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Photography exposition remembers 1905

Feb 15, 2006
By Paul Morton

TALLINN - Very little is known about N. Konigsfest, a photographer, who in the years before World War I, traveled Harju County and Laanemaa to document the burnt-out vestiges of manors destroyed in the 1905 revolution. No one knows Konigsfest's motives. Considering his background, he may have had some sympathy for the wealthy Baltic-German nobility whose homes were destroyed.

1905 was a complicated year, and it means different things to different people. For some, it is the prelude to the 1917 Revolution and the ensuing horrors of communism.

But many Estonians remember it as the birth of their independence movement, of a dream that took 13 years to realize, only to be lost agin in WWII. As the peasants took over the streets of St. Petersburg, and as certain bourgeois tried to figure out which side they were on, some Estonians used the opportunity to burn the manors of the Baltic-German nobility in its own backyard.

For the revolution's centennial, the Maarjamae Palace in Tallinn, part of the Estonian History Museum, has taken Konigsfest's works, much of which had been languishing in the museum's predecessor, the Provincial Museum, for an exhibit, "Manors are Burning!: The 1905 Revolution in Estonia."

The exhibit juxtaposes Konigsfest's black-and-white depictions of the revolution's after-effects alongside color photographs taken last year that show what has become of the manors in the years since. Some have been restored. Some have been left to decay. Some have disappeared.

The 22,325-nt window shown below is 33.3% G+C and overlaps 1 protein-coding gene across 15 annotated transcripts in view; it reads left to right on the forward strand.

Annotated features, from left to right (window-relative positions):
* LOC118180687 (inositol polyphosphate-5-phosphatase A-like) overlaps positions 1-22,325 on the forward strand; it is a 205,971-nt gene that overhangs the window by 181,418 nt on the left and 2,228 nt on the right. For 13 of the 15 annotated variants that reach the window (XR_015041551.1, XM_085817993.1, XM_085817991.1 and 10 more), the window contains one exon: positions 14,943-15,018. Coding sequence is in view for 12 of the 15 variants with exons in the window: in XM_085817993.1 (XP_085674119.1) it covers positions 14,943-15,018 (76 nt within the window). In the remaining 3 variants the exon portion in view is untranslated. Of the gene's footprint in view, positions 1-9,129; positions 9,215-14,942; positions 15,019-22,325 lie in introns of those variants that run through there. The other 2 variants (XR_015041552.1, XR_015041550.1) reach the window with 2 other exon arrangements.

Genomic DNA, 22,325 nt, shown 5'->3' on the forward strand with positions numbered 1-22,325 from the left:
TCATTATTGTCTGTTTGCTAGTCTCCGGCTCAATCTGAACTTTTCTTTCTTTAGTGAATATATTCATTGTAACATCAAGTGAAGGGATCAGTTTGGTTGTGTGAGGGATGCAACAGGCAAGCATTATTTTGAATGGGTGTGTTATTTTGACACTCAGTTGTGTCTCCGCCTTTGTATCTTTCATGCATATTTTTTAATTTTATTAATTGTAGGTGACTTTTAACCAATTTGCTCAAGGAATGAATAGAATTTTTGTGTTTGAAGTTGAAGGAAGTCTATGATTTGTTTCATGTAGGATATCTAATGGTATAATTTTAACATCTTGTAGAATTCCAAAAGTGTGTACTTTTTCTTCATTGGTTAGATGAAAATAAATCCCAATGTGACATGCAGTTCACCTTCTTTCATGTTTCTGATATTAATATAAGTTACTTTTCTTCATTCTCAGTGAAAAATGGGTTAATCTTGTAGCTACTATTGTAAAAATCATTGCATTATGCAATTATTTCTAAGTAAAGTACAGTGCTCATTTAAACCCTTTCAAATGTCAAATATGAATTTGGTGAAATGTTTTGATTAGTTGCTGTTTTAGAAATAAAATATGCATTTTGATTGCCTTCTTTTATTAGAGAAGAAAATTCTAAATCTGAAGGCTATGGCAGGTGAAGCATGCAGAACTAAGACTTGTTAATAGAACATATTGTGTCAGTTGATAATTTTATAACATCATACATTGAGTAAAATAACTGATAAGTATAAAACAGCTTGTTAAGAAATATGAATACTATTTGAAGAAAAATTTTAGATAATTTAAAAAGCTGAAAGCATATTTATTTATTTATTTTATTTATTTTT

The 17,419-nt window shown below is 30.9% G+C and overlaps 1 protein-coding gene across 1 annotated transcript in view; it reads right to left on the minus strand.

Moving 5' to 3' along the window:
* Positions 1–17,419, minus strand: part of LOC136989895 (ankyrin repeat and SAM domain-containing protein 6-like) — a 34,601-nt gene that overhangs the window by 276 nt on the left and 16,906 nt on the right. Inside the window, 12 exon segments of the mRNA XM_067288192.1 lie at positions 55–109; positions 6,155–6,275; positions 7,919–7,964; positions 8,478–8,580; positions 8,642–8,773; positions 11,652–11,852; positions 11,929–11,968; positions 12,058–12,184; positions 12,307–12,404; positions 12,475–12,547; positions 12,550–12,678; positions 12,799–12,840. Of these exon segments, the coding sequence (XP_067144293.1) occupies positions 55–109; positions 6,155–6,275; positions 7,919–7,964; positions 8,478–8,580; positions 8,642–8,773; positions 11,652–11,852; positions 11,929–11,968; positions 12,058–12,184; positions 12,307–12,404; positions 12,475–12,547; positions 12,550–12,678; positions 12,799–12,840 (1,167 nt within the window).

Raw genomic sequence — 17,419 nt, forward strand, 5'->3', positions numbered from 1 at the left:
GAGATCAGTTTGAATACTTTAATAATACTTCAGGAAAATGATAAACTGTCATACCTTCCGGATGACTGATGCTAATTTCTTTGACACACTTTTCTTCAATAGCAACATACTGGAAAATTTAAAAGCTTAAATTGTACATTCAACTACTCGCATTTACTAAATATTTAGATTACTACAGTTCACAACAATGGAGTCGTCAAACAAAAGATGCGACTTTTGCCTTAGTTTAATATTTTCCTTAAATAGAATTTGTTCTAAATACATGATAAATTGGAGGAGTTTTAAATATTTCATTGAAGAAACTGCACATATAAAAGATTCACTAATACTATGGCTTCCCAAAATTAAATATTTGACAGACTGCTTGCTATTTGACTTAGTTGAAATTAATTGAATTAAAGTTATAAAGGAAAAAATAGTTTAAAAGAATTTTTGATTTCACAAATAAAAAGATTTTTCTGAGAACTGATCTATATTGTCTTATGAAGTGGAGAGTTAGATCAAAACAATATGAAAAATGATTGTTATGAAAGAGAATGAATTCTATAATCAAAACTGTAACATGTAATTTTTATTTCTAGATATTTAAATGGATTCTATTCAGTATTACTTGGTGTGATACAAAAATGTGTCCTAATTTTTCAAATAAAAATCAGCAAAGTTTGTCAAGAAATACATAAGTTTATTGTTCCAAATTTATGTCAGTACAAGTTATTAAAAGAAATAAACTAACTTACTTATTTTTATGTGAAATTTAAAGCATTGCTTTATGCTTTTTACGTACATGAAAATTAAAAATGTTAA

1905 "had very deep social and political, cultural prophecies. Of course somebody lost," says Aivar Poldvee, one of the exhibit's curators. "We don't glorify this burning of manors. We want to describe a destruction."

Poldvee, though he celebrates the idea of Estonian nationhood and independence embodied in remembering 1905, believes the photographs present a "neutral" eye.

Konigsfest's photographs can be desolate and plain. The outer shells of manors, often a dark, splotched gray in the old pictures, are contrasted with the white snowy landscape and overcast skies.

Descendents of some of the families whose homes were destroyed have visited the exhibit from Germany. (Many of these families left Estonia for good at the beginning of World War II). "Of course, it is very sad for them to see all these pictures," says Poldvee.

In some ways it is also sad for Estonians. The German 's and to a lesser extent, Italian and Russian - architecture that flourished in the Baltics some 100 years ago is in some ways part of Estonian culture. These ruined manors, in some ironic ways, represent a loss of Estonian heritage.

The exhibit has been accompanied by an ongoing music program of old protest songs. Some rock and punk bands have been drafted to perform their own version of the "Marseillaise," which the 1905 Estonian protesters sung remembering their roots in 1789 France. The music represents the Estonians' own enigmatic relationship to the period.

"The program shows that these ideas can say something for young people nowadays," says Poldvee. "We also want to give some examples so that young people think about this revolution 100 years ago. For young people it is very old, it's forgotten history."

The exhibit in short has artistic, political and cultural resonance. It's history. "We don't justify [what happened]," says Poldvee. "We want to think about it. It didn't happen without a reason."

Manors are Burning!

The 1905 Revolution in Estonia

Maarjimae Palace

Runs until March 19

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